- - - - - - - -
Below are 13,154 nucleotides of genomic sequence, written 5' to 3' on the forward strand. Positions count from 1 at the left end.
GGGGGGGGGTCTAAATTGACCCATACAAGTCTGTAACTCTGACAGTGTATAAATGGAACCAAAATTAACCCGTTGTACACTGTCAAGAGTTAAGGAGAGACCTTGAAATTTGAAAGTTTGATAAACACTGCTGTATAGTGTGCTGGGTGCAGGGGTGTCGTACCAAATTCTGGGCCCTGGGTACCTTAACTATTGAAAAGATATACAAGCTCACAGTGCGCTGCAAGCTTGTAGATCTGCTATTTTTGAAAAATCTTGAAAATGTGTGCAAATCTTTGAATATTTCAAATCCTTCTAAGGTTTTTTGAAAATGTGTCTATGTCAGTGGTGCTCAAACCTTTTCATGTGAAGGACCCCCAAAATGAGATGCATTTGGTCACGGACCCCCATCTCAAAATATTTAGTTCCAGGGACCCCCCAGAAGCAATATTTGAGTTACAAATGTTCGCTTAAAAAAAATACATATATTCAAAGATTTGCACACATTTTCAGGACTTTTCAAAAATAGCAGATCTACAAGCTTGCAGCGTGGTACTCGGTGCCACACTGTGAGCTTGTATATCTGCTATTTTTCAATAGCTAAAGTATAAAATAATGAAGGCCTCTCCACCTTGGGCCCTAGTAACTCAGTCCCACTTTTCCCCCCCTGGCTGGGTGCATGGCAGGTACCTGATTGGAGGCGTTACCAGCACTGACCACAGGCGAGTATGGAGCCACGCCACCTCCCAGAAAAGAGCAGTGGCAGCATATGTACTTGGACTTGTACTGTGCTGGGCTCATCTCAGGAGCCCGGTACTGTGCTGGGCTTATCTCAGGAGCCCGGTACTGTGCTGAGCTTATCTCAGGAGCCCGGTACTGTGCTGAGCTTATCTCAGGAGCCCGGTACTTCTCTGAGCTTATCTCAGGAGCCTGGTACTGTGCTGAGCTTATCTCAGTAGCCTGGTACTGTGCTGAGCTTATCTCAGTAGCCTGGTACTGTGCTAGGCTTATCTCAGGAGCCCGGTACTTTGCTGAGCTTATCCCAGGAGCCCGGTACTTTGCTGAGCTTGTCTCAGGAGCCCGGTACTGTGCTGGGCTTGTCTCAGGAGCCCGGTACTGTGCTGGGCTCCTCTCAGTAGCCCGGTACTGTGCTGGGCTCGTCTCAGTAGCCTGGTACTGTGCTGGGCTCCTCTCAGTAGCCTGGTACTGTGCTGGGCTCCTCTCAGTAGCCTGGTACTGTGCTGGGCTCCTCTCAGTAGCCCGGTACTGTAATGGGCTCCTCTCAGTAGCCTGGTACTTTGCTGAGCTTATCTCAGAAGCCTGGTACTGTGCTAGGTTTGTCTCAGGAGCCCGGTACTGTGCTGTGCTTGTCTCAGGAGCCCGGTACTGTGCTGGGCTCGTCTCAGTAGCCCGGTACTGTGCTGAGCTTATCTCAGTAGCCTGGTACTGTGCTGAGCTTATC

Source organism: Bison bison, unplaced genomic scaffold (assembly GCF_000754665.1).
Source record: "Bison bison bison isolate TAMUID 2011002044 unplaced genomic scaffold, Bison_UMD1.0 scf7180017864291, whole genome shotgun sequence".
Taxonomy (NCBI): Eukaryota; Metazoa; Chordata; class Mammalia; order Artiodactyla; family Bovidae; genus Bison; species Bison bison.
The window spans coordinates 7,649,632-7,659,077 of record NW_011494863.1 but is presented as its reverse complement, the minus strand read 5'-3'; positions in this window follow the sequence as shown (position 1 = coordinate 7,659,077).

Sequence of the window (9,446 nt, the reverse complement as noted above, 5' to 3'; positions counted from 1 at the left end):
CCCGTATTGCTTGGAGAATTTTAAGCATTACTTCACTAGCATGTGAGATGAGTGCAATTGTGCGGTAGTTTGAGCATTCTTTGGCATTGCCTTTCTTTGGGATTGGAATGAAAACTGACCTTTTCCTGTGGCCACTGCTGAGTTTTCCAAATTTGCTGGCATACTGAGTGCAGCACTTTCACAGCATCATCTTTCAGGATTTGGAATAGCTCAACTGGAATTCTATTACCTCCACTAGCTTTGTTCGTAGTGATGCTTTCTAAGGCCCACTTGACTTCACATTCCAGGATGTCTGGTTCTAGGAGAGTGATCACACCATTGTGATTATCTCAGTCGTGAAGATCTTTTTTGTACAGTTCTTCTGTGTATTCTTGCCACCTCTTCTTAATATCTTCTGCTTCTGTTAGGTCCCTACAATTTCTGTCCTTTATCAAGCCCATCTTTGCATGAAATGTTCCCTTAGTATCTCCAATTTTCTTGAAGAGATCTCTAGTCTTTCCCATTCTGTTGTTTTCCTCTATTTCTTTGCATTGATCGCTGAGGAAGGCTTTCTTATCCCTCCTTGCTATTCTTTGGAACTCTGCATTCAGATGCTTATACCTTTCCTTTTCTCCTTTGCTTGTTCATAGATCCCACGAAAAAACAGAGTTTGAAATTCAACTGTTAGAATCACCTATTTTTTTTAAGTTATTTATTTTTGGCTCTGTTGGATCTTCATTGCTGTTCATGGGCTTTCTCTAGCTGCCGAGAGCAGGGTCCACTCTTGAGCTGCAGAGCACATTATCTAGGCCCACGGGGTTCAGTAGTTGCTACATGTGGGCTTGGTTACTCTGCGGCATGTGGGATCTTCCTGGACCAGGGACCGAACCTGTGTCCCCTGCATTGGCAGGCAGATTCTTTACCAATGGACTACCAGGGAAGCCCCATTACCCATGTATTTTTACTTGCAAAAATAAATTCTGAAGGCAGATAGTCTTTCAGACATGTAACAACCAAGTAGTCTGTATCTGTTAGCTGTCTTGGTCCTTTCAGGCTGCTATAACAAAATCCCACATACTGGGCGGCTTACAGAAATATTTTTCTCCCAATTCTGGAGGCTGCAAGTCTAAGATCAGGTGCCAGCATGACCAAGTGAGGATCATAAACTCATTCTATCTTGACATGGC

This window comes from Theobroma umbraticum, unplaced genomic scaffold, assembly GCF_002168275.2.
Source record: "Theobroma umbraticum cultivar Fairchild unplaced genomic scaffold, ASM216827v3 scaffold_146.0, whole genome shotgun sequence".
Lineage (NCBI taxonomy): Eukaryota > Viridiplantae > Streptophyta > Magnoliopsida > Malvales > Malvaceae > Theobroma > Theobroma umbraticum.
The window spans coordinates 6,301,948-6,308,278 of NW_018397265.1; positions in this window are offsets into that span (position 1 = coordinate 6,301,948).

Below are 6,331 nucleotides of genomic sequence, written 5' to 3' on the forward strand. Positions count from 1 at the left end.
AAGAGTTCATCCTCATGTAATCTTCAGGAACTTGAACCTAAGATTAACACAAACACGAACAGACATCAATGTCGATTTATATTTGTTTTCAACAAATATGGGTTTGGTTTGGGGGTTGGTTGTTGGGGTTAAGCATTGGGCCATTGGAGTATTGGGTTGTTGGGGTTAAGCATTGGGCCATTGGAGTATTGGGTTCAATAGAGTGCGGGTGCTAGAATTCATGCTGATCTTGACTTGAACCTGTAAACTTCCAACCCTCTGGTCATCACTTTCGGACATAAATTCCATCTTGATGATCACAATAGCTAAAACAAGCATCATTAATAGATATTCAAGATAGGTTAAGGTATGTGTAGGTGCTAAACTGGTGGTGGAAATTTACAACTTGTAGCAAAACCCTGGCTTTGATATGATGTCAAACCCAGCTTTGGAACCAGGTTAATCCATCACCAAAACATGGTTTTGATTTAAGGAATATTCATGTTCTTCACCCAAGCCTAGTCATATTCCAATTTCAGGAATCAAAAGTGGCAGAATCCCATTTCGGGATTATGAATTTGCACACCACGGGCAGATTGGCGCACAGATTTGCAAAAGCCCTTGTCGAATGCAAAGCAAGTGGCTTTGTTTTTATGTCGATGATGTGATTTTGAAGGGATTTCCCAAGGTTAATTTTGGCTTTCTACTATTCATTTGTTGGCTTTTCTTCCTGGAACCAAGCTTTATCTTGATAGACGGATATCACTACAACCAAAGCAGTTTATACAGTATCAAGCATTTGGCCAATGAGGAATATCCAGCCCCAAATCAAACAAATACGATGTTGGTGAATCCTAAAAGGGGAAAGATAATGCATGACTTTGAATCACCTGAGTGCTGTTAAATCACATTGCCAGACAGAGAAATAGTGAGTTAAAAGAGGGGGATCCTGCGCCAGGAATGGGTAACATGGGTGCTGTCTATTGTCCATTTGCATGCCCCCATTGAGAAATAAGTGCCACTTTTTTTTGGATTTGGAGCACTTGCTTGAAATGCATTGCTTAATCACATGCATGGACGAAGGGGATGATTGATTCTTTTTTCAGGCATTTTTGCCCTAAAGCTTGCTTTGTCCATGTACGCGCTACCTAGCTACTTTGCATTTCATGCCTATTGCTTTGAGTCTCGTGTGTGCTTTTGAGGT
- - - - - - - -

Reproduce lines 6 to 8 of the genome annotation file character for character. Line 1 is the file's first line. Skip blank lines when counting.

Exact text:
The window spans coordinates 7,649,632-7,659,077 of record NW_011494863.1 but is presented as its reverse complement, the minus strand read 5'-3'; positions in this window follow the sequence as shown (position 1 = coordinate 7,659,077).

Sequence of the window (9,446 nt, the reverse complement as noted above, 5' to 3'; positions counted from 1 at the left end):
CCCGTATTGCTTGGAGAATTTTAAGCATTACTTCACTAGCATGTGAGATGAGTGCAATTGTGCGGTAGTTTGAGCATTCTTTGGCATTGCCTTTCTTTGGGATTGGAATGAAAACTGACCTTTTCCTGTGGCCACTGCTGAGTTTTCCAAATTTGCTGGCATACTGAGTGCAGCACTTTCACAGCATCATCTTTCAGGATTTGGAATAGCTCAACTGGAATTCTATTACCTCCACTAGCTTTGTTCGTAGTGATGCTTTCTAAGGCCCACTTGACTTCACATTCCAGGATGTCTGGTTCTAGGAGAGTGATCACACCATTGTGATTATCTCAGTCGTGAAGATCTTTTTTGTACAGTTCTTCTGTGTATTCTTGCCACCTCTTCTTAATATCTTCTGCTTCTGTTAGGTCCCTACAATTTCTGTCCTTTATCAAGCCCATCTTTGCATGAAATGTTCCCTTAGTATCTCCAATTTTCTTGAAGAGATCTCTAGTCTTTCCCATTCTGTTGTTTTCCTCTATTTCTTTGCATTGATCGCTGAGGAAGGCTTTCTTATCCCTCCTTGCTATTCTTTGGAACTCTGCATTCAGATGCTTATACCTTTCCTTTTCTCCTTTGCTTGTTCATAGATCCCACGAAAAAACAGAGTTTGAAATTCAACTGTTAGAATCACCTATTTTTTTTAAGTTATTTATTTTTGGCTCTGTTGGATCTTCATTGCTGTTCATGGGCTTTCTCTAGCTGCCGAGAGCAGGGTCCACTCTTGAGCTGCAGAGCACATTATCTAGGCCCACGGGGTTCAGTAGTTGCTACATGTGGGCTTGGTTACTCTGCGGCATGTGGGATCTTCCTGGACCAGGGACCGAACCTGTGTCCCCTGCATTGGCAGGCAGATTCTTTACCAATGGACTACCAGGGAAGCCCCATTACCCATGTATTTTTACTTGCAAAAATAAATTCTGAAGGCAGATAGTCTTTCAGACATGTAACAACCAAGTAGTCTGTATCTGTTAGCTGTCTTGGTCCTTTCAGGCTGCTATAACAAAATCCCACATACTGGGCGGCTTACAGAAATATTTTTCTCCCAATTCTGGAGGCTGCAAGTCTAAGATCAGGTGCCAGCATGACCAAGTGAGGATCATAAACTCATTCTATCTTGACATGGC